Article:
The Library Collection currently consists of six opuses, each of which “represents the insatiable quest for knowledge” and “celebrates integrity, uniqueness, and a love of the arts” . Opus VI is the latest addition to the collection and is inspired by Michel Gondry’s Eternal Sunshine of the Spotless Mind, his greatest movie along with The Science of Sleep (I have to say that – I’m in love with Gael García Bernal). Opus VI was created by Dora Arnaud & Pierre Negrin under the creative direction of Christopher Chong and is described as “an amber, leather and woody fragrance inspired by the destruction and reinvention of knowledge and memories. Symbolising the end of a love affair.”  Very deep stuff indeed.
Perfume fate seemed to happen last week. As I was planning The Candy Perfume Boy’s Guide to Oud, the postman bought me two oud-ie goodies – the first being my new bottle of Tom Ford’s Oud Wood and the second being a sample of By Kilian’s latest perfume ‘Amber Oud’. So it seems like last week was fated to be the week of the oud, and in keeping with that theme it only seems fitting to give Amber Oud a whirl.
Firstly, By Kilian has to be commended for their PR practices. Last year they offered members of The Kilian Club on their Facebook Page a complete set of samples from the L’Oeuvre Noire collection and now they have been kind enough to send everyone a sample of their latest fragrance ‘Amber Oud’, with the sole intent of introducing it to Kilian fans. Now, that’s good PR!
Amber Oud is inspired by greek mythology and is the latest addition to By Kilian’s Arabian Nights collection. It was created by Calice Becker and joins Incense Oud, Pure Oud and Rose Oud to become the fourth pillar within Kilian’s oud-quartet. Kilian says that Amber Oud “is borned in Heliades tears”  and with this new fragrance his objective “was to deconstruct/reconstruct the traditional “Amber” by taking the animalistic qualities of a dark “Oud” and adding richness through an overdose of “Vanilla” from Madagascar and “Benzoin” from Laos.” 
What a busy boy Pierre Guillame is. Not only is he the man and the exceptionally talented nose behind the über exciting brand Parfumerie Générale, he is also responsible for brands such as Phaedon and Hutième Art. He creates for all three brands whilst managing to look effortlessly handsome. It makes you hate him just a little bit, doesn’t it?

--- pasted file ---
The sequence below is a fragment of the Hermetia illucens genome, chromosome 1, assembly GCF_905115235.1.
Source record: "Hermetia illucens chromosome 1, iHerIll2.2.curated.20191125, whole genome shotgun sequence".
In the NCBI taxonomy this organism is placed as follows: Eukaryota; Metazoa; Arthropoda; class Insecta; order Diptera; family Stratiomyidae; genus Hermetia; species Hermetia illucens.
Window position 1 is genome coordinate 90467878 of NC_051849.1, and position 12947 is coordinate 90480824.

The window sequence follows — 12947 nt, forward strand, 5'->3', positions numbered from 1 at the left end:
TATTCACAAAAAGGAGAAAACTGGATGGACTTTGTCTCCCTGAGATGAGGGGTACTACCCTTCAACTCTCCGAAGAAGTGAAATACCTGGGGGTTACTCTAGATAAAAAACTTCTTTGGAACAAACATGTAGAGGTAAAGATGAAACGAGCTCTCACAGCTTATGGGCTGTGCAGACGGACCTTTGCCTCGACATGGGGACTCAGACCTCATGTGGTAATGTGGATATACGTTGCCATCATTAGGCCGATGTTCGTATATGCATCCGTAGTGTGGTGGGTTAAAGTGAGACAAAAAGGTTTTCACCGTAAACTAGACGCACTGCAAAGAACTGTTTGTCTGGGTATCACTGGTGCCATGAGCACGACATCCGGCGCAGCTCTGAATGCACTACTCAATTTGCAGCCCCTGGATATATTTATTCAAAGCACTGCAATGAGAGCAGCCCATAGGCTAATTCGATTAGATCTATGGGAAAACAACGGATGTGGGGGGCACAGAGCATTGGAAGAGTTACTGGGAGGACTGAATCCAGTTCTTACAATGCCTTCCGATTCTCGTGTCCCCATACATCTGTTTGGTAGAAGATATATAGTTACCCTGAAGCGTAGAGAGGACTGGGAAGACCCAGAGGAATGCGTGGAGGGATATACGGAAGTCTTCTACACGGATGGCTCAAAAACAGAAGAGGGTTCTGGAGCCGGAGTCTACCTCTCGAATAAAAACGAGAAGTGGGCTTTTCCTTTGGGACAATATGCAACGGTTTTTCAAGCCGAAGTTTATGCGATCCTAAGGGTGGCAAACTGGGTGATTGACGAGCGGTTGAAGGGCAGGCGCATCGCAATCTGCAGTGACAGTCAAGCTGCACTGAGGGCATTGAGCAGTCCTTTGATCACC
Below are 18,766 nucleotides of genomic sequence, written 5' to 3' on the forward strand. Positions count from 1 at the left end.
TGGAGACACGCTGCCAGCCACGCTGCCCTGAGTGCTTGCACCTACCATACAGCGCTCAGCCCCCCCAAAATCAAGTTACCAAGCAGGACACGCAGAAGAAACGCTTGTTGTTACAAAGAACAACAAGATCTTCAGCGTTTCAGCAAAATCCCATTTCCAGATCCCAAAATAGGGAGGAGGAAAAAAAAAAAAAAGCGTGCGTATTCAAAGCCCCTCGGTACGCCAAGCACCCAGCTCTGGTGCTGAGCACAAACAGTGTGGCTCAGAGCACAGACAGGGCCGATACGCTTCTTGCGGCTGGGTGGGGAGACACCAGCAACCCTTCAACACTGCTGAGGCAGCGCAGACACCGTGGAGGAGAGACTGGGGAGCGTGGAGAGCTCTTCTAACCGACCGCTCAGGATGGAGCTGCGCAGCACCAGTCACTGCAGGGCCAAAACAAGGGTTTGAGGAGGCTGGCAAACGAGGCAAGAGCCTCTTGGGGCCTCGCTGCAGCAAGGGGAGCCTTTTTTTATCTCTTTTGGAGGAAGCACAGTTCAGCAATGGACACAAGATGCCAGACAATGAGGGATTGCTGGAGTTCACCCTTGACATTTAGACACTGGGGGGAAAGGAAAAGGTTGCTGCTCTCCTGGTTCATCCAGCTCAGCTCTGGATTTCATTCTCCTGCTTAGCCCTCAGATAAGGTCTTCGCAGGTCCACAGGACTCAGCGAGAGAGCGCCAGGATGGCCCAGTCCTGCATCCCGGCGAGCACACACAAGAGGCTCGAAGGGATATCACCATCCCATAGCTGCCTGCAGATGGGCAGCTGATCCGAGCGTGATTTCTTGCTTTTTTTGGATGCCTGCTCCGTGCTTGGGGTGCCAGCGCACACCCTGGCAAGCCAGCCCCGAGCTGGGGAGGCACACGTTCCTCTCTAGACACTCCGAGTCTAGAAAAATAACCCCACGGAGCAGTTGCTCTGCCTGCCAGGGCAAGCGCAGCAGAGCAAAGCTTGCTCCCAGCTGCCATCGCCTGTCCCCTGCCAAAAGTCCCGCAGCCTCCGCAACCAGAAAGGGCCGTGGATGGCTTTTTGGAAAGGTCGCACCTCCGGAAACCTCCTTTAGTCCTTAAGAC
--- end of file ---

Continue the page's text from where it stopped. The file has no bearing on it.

Ok, I’m just being silly, I don’t really hate Pierre Guillaume, in fact it’s quite the opposite, I have great respect for him and his fragrant vision. He has managed to craft himself a distinct style and has very much found his own little niche in the market. With Parfumerie Générale and Huitième Art, Guillaume tinkers with the most ancient and noble of ingredients, interpreting each one in new and surprising ways.
Huitième Art is one Pierre Guillaume’s many projects and is a collection of 9 perfumes “showcasing an all-new ‘plant capture’, an original plant-inspired accord or natural organic ingredient” and with “an emphasis on originality and sophistication”. Each perfume is housed in one of the most fascinating flacons I have ever come across, a part-modern, part-natural ceramic cyclops intended to represent the eye looking to the future, which just so happens to be the exact same direction that M. Guillaume’s nose is pointed.
There is one thing I love more than perfume and that is food, especially that of the baked/cake variety. It stands to reason then, that one of my favourite perfume types is the gourmand. Food smells in perfume can sometimes be abstract or representative but the best gourmands are those that present food in a completely literal way. Ambre Narguilé is one of these gourmands.